while there is a claw back provision for executives who overstated earnings (that would be, oh, all of them) and the Secretary is allowed to set limits on executives of organizations which sell assets to the treasury, this is very much entirely at the Treasury's secretary's belief. That needs to be in there. As long as executives can pay themselves enough in a few years (heck, in one year) so that they never need to work again, they will have incentives to play games that cause disaster years down the line, while they make good now. Much of the current problem came from taking theoretical profits from years to come, and booking them as current profit. When those profits didn't happen, because the models were incorrect about what the future would hold, the system came crashing down. No system which does not limit executive compensation enough to make them need their job ten years from now, or twenty, will stop another such crisis from occuring.

Also, as written I'm told by a friend who has the legal expertise, it's probably illegal and unconstitutional.

Dr Anonymous on September 23, 2008

I don't understand what would legally prevent a company's management from giving massive bonuses to itself just before selling assets to the treasury (or a year before). The clawback only refers to such compensation based on inaccuracy, not choice, correct?

Jacob Zimmerman on September 23, 2008

Can a claw-back provision apply as well to any mortgage or security firm's fees paid to lobbying organizations over the past 5 years in return for decreased regulation?

Concerned Citizen on September 23, 2008

Limitations on compensation and bonuses should continue while the gov has control of shares so this will give incentive to quickly pay back the loan/losses that are incurred by the taxpayer. The firm has to buyback shares at either equal or greater value than when issued or buy back the assets at equal or greater if the gov still owns them... whichever price is higher in the market. The limitations should extend to all employees, not just the executives. I also agree, severance should be severely limited.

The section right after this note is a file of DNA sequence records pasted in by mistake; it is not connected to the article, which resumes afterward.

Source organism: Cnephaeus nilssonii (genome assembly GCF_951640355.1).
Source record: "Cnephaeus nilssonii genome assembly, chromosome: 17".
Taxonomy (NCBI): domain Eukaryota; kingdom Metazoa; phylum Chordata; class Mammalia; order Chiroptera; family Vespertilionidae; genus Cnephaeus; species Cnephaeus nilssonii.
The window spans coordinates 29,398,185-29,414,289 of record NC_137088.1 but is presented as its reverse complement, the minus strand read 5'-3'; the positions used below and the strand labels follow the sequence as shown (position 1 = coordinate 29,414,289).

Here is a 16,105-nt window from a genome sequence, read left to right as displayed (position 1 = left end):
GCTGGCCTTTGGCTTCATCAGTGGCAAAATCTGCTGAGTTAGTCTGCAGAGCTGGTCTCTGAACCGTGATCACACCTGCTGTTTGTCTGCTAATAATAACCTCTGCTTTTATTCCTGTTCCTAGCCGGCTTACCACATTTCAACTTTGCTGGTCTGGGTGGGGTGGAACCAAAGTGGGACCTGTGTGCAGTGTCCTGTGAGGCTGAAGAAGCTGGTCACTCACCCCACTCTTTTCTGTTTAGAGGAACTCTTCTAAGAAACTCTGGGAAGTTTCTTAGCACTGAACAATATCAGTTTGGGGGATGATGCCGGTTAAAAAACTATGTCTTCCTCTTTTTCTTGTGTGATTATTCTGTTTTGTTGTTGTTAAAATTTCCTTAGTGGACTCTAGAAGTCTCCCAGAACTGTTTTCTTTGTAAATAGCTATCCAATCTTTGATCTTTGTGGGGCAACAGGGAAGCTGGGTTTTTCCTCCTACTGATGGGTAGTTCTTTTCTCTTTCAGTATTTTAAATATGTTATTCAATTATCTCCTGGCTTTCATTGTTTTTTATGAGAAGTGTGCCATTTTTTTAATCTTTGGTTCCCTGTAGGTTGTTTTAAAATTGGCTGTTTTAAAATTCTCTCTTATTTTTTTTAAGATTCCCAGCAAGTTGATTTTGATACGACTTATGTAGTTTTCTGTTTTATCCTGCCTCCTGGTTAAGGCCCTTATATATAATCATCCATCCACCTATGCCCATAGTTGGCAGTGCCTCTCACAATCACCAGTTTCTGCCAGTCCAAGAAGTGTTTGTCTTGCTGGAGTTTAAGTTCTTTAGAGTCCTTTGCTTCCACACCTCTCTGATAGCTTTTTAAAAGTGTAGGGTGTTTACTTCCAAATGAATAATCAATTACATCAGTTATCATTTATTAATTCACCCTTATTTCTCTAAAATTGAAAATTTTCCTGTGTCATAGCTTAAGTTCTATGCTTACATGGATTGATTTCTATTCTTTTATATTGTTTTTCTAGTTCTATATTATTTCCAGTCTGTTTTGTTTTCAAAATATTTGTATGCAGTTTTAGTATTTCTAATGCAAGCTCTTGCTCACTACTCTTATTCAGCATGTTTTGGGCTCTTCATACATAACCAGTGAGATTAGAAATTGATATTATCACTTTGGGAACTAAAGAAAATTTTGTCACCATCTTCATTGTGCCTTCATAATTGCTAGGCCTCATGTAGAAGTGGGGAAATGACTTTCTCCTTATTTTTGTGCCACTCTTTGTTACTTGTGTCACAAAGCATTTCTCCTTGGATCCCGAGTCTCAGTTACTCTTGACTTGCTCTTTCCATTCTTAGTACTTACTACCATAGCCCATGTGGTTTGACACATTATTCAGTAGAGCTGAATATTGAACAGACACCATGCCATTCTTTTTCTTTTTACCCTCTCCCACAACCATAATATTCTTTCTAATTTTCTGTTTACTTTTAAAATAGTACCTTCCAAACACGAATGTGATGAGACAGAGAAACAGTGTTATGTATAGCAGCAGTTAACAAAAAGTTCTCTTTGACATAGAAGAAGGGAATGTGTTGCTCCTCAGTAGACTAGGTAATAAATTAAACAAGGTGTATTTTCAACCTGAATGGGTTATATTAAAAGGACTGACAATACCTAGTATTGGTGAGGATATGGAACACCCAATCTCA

Gnossos Popadopalous on September 23, 2008

All senior executives and their direct reports in a company that received bail out money from the government must surrender all stock they hold in the company to the government.

No senior executive or direct report whose company received bail out money from the government will be bared from workin in the finanancial industry in the future.

All senior executives and their direct reports in a company that received bail out money from the government must return salary and bonuses received on or before Sept 1, 2007. If the funds are not returned, they will be added as a special provision to their tax liability.

Kate Duffy on September 23, 2008

All provisions of the bankruptcy bill that apply to consumers seeking relief under bankruptcy should apply to them, including the requirement for credit counseling. Why should consumers be the only ones publicly shamed by the government for getting into debt?

Elyce Ellington on September 23, 2008

I refuse to have my taxpayer money pay the golden parachutes of multimillion dollar a year executives who have driven these businesses to this point while banking millions in their own personal accounts. It is absurd to the point of incredulity. How is it that food stamps are evil but this is appropriate use of my money? It is impossible to fathom or accept. There must be some form of punitive reparations by all top paid executives. They cannot be allowed to take their toys and go home after destroying our economy.